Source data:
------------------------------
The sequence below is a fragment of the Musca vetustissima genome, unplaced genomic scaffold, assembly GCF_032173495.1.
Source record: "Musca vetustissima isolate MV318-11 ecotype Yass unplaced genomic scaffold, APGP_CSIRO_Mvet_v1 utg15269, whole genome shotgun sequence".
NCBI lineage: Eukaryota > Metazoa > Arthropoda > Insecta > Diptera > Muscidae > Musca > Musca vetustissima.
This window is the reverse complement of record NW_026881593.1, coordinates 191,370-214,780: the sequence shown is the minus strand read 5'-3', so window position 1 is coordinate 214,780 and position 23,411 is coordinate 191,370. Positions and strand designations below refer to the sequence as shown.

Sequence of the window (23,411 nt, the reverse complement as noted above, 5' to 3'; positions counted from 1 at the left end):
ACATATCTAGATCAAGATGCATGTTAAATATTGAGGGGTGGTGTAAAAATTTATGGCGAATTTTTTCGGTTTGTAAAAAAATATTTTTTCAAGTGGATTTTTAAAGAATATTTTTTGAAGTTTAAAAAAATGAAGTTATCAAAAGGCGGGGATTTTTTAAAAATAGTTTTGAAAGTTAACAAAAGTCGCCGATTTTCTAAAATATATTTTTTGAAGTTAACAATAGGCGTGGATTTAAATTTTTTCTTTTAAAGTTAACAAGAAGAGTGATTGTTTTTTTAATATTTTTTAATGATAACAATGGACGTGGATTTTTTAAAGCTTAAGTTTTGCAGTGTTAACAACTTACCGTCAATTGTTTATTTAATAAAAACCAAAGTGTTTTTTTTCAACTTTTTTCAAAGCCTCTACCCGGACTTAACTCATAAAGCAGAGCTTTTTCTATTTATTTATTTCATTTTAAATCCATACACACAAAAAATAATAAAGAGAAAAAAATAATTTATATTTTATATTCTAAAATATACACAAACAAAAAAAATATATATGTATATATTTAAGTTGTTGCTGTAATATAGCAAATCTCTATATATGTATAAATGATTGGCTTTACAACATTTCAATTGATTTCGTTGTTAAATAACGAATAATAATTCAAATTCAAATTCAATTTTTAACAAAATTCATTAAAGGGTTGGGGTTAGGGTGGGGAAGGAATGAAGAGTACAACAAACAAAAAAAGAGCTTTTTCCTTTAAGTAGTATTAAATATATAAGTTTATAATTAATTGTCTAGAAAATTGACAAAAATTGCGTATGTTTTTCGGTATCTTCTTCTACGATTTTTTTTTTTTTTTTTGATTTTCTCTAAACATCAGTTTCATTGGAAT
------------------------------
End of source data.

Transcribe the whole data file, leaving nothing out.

The sequence below is a fragment of the Musca vetustissima genome, unplaced genomic scaffold, assembly GCF_032173495.1.
Source record: "Musca vetustissima isolate MV318-11 ecotype Yass unplaced genomic scaffold, APGP_CSIRO_Mvet_v1 utg15269, whole genome shotgun sequence".
NCBI lineage: Eukaryota > Metazoa > Arthropoda > Insecta > Diptera > Muscidae > Musca > Musca vetustissima.
This window is the reverse complement of record NW_026881593.1, coordinates 191,370-214,780: the sequence shown is the minus strand read 5'-3', so window position 1 is coordinate 214,780 and position 23,411 is coordinate 191,370. Positions and strand designations below refer to the sequence as shown.

Sequence of the window (23,411 nt, the reverse complement as noted above, 5' to 3'; positions counted from 1 at the left end):
ACATATCTAGATCAAGATGCATGTTAAATATTGAGGGGTGGTGTAAAAATTTATGGCGAATTTTTTCGGTTTGTAAAAAAATATTTTTTCAAGTGGATTTTTAAAGAATATTTTTTGAAGTTTAAAAAAATGAAGTTATCAAAAGGCGGGGATTTTTTAAAAATAGTTTTGAAAGTTAACAAAAGTCGCCGATTTTCTAAAATATATTTTTTGAAGTTAACAATAGGCGTGGATTTAAATTTTTTCTTTTAAAGTTAACAAGAAGAGTGATTGTTTTTTTAATATTTTTTAATGATAACAATGGACGTGGATTTTTTAAAGCTTAAGTTTTGCAGTGTTAACAACTTACCGTCAATTGTTTATTTAATAAAAACCAAAGTGTTTTTTTTCAACTTTTTTCAAAGCCTCTACCCGGACTTAACTCATAAAGCAGAGCTTTTTCTATTTATTTATTTCATTTTAAATCCATACACACAAAAAATAATAAAGAGAAAAAAATAATTTATATTTTATATTCTAAAATATACACAAACAAAAAAAATATATATGTATATATTTAAGTTGTTGCTGTAATATAGCAAATCTCTATATATGTATAAATGATTGGCTTTACAACATTTCAATTGATTTCGTTGTTAAATAACGAATAATAATTCAAATTCAAATTCAATTTTTAACAAAATTCATTAAAGGGTTGGGGTTAGGGTGGGGAAGGAATGAAGAGTACAACAAACAAAAAAAGAGCTTTTTCCTTTAAGTAGTATTAAATATATAAGTTTATAATTAATTGTCTAGAAAATTGACAAAAATTGCGTATGTTTTTCGGTATCTTCTTCTACGATTTTTTTTTTTTTTTTTGATTTTCTCTAAACATCAGTTTCATTGGAAT